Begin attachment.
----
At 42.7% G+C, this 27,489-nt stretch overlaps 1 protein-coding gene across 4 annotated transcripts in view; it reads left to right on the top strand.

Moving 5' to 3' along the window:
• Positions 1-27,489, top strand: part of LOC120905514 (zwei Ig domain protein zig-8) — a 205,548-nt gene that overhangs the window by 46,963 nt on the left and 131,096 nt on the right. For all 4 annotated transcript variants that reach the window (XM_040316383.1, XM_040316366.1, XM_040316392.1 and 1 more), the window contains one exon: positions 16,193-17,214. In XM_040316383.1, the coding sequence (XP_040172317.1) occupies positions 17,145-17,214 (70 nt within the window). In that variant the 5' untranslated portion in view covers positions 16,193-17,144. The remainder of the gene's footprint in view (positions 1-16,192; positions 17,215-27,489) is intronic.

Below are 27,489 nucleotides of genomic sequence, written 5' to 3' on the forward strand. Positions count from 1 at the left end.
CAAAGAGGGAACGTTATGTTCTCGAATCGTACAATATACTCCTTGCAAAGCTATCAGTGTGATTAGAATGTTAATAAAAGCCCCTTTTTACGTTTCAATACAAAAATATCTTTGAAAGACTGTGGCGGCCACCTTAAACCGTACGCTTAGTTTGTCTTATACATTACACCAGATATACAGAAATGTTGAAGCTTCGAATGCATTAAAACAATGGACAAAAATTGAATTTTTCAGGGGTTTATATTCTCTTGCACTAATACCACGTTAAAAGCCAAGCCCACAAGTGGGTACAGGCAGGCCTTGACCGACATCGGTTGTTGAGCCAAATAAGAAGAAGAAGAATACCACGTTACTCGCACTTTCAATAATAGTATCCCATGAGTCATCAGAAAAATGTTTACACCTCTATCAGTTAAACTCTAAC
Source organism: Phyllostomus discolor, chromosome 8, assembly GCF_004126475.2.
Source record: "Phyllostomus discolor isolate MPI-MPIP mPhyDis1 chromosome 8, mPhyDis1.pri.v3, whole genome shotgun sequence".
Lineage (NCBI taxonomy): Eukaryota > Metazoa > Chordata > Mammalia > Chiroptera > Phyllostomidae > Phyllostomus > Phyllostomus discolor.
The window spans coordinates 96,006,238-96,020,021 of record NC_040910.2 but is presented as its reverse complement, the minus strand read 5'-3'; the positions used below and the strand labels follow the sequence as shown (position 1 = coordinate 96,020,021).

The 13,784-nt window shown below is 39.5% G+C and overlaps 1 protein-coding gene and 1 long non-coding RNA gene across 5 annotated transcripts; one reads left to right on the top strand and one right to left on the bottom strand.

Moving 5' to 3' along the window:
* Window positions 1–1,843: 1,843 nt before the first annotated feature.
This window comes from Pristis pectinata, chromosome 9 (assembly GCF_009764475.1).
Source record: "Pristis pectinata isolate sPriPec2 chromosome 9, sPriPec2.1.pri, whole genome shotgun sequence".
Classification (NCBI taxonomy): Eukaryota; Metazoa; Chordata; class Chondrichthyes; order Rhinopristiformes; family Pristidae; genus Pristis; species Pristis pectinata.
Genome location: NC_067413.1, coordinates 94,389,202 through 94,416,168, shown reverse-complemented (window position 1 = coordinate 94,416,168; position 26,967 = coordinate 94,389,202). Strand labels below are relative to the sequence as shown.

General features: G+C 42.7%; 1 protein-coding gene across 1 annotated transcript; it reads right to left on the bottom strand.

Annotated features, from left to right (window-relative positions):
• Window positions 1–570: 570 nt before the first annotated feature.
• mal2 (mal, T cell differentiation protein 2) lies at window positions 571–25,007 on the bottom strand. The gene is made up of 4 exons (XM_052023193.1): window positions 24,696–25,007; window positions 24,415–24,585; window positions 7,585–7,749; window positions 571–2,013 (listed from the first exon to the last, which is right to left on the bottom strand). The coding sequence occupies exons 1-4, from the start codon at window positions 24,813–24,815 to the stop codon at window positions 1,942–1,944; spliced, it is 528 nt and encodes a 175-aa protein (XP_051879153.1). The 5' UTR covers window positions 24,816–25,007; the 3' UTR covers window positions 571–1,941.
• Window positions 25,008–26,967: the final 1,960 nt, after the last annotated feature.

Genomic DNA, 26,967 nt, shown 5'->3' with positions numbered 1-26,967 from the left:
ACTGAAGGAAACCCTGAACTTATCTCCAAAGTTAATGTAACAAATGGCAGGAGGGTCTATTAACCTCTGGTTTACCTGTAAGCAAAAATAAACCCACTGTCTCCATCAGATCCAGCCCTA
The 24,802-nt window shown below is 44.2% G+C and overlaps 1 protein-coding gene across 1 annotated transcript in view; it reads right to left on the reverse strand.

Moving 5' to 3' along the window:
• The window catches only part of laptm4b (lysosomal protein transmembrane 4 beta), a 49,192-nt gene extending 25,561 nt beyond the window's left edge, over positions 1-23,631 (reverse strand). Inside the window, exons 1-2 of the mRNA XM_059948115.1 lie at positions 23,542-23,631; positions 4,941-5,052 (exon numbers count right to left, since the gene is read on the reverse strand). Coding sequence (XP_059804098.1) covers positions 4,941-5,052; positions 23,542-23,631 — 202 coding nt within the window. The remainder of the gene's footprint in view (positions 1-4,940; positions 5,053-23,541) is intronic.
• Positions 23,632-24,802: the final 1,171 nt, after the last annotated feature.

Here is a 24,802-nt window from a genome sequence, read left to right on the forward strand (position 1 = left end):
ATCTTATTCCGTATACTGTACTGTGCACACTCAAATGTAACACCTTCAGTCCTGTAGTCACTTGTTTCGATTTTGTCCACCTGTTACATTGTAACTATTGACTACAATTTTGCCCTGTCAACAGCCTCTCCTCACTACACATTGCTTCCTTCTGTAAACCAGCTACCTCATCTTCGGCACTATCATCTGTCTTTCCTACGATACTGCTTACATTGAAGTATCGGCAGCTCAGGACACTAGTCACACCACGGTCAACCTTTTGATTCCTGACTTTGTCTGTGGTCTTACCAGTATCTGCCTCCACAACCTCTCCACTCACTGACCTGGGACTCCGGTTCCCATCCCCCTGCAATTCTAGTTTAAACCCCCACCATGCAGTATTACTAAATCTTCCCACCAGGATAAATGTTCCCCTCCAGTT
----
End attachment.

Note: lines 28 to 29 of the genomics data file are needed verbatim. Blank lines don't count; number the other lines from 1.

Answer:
Here is a 24,802-nt window from a genome sequence, read left to right on the forward strand (position 1 = left end):
ATCTTATTCCGTATACTGTACTGTGCACACTCAAATGTAACACCTTCAGTCCTGTAGTCACTTGTTTCGATTTTGTCCACCTGTTACATTGTAACTATTGACTACAATTTTGCCCTGTCAACAGCCTCTCCTCACTACACATTGCTTCCTTCTGTAAACCAGCTACCTCATCTTCGGCACTATCATCTGTCTTTCCTACGATACTGCTTACATTGAAGTATCGGCAGCTCAGGACACTAGTCACACCACGGTCAACCTTTTGATTCCTGACTTTGTCTGTGGTCTTACCAGTATCTGCCTCCACAACCTCTCCACTCACTGACCTGGGACTCCGGTTCCCATCCCCCTGCAATTCTAGTTTAAACCCCCACCATGCAGTATTACTAAATCTTCCCACCAGGATAAATGTTCCCCTCCAGTT